) is a species of aquatic flowering plant in the family Nelumbonaceae, native to southeastern United States, Mexico, Honduras, and the Caribbean. It is also known as Yellow Lotus, Yellow water lotus, and Water-chinquapin. It is planted for its foliage and flowers.
American lotus, 0.8-1.5 m tall, grows in lakes and swamps, and edges of slow moving streams and rivers. It is recognized by the large, umbrella -like leaves and the inverted, cone-like structure in the middle of the flowers. The rhizomes are anchored in the mud, while the leaves and flowers are above the water surface. The round leaves are dull-satiny bluish green on top and pale green with prominent veins underneath. They are 30-45 cm diameter and have long petioles, up to 2m long. The fragrant white or pale yellow flowers, 18-28 cm diameter, are bloomed from late spring to summer. There are as many as 22-25 petals in each flower. The flowers open in the morning and close by late afternoon and reopen the following day.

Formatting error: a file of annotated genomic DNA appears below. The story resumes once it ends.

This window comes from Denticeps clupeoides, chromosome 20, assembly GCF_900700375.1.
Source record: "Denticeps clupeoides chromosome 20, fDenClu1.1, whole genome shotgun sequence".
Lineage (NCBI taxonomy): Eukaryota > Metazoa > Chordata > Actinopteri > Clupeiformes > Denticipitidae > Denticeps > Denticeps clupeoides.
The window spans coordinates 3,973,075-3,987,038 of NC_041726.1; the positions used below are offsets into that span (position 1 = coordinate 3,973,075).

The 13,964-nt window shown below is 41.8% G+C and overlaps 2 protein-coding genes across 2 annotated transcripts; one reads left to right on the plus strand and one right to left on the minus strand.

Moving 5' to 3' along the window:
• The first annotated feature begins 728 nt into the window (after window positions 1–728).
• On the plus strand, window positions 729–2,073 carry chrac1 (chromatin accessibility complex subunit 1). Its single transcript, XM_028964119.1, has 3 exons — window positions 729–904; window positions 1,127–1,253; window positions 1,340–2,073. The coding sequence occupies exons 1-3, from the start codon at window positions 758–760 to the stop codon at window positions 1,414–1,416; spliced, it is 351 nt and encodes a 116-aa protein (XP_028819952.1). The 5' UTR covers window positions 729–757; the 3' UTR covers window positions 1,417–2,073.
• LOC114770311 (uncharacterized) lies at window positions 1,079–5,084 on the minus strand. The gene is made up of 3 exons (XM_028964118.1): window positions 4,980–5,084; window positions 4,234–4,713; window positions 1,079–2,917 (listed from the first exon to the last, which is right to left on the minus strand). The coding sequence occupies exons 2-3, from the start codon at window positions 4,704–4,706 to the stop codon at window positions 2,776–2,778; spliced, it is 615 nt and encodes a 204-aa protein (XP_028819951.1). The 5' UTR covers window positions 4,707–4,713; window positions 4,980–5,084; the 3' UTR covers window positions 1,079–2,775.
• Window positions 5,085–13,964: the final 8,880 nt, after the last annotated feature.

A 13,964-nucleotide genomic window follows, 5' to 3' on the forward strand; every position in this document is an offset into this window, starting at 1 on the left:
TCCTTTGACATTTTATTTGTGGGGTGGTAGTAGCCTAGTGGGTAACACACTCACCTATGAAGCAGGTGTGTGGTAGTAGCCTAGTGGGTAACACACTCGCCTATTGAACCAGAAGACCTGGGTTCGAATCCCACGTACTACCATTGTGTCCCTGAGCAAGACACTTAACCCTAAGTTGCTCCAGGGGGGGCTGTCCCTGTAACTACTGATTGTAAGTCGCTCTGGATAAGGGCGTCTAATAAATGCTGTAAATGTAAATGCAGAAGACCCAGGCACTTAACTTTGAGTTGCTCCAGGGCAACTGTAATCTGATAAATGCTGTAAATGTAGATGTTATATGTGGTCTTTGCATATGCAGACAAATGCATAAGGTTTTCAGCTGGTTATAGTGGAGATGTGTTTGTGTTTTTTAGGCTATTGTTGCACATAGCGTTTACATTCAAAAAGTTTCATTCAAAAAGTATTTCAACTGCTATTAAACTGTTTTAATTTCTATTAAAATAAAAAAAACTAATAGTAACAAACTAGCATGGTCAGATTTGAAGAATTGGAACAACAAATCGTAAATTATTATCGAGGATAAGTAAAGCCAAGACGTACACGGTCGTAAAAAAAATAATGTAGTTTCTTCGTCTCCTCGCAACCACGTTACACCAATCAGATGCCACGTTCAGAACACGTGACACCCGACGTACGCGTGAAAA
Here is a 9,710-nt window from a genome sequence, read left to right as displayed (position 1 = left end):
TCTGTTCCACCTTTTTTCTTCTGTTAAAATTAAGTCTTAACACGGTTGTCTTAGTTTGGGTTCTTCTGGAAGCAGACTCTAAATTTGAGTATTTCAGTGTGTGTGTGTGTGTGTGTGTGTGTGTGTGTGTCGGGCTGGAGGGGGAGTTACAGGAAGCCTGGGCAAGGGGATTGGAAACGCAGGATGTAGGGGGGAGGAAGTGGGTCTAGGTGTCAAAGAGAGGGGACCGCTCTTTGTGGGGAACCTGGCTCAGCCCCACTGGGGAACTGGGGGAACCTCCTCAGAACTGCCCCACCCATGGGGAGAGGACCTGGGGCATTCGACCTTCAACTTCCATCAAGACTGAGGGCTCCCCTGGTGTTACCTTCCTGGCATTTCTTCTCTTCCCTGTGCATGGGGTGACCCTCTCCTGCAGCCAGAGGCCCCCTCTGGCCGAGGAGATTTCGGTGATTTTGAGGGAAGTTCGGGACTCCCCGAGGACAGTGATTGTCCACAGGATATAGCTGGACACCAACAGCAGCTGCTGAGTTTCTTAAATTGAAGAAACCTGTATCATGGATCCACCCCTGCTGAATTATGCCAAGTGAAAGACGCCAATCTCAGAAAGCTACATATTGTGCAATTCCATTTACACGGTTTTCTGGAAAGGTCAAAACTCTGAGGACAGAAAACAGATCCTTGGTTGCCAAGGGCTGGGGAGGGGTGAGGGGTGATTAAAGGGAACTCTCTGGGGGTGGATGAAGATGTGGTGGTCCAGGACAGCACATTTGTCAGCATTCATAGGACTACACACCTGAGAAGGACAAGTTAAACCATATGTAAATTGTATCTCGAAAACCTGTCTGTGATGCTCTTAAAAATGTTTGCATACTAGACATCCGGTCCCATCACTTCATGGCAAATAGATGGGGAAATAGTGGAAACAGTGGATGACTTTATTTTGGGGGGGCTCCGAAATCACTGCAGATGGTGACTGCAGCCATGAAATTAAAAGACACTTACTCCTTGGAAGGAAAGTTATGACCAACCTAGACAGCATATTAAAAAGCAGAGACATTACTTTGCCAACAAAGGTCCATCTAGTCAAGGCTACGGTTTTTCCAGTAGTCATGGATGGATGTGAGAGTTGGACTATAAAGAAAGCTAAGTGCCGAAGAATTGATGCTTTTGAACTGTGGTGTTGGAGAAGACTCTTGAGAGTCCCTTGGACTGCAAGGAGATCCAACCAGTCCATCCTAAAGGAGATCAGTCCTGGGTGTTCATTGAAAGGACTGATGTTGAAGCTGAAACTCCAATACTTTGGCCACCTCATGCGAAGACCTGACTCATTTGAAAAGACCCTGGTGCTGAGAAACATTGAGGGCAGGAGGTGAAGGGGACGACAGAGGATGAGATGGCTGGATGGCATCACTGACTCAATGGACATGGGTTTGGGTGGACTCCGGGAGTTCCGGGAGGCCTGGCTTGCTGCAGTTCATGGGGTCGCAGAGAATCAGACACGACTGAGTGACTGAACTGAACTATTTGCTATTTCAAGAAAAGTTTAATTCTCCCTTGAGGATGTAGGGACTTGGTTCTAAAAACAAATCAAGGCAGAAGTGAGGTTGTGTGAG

The rhizomes of American lotus are used as a food source by the Native Americans. The large tuberous roots are baked like sweet potatoes. The young leaves can be steamed or boiled like spinach. Immature seeds acan be eaten raw and the mature seeds can be shelled and roasted and eaten like nuts or grounded into flour. The flat-topped seed pods look like showerheads and are often used in dried flower arrangements.
Propagation is by seeds or division of rhizomes. American lotus needs lots of space to spread and reproduce.
American lotus (Nelumbo lutea)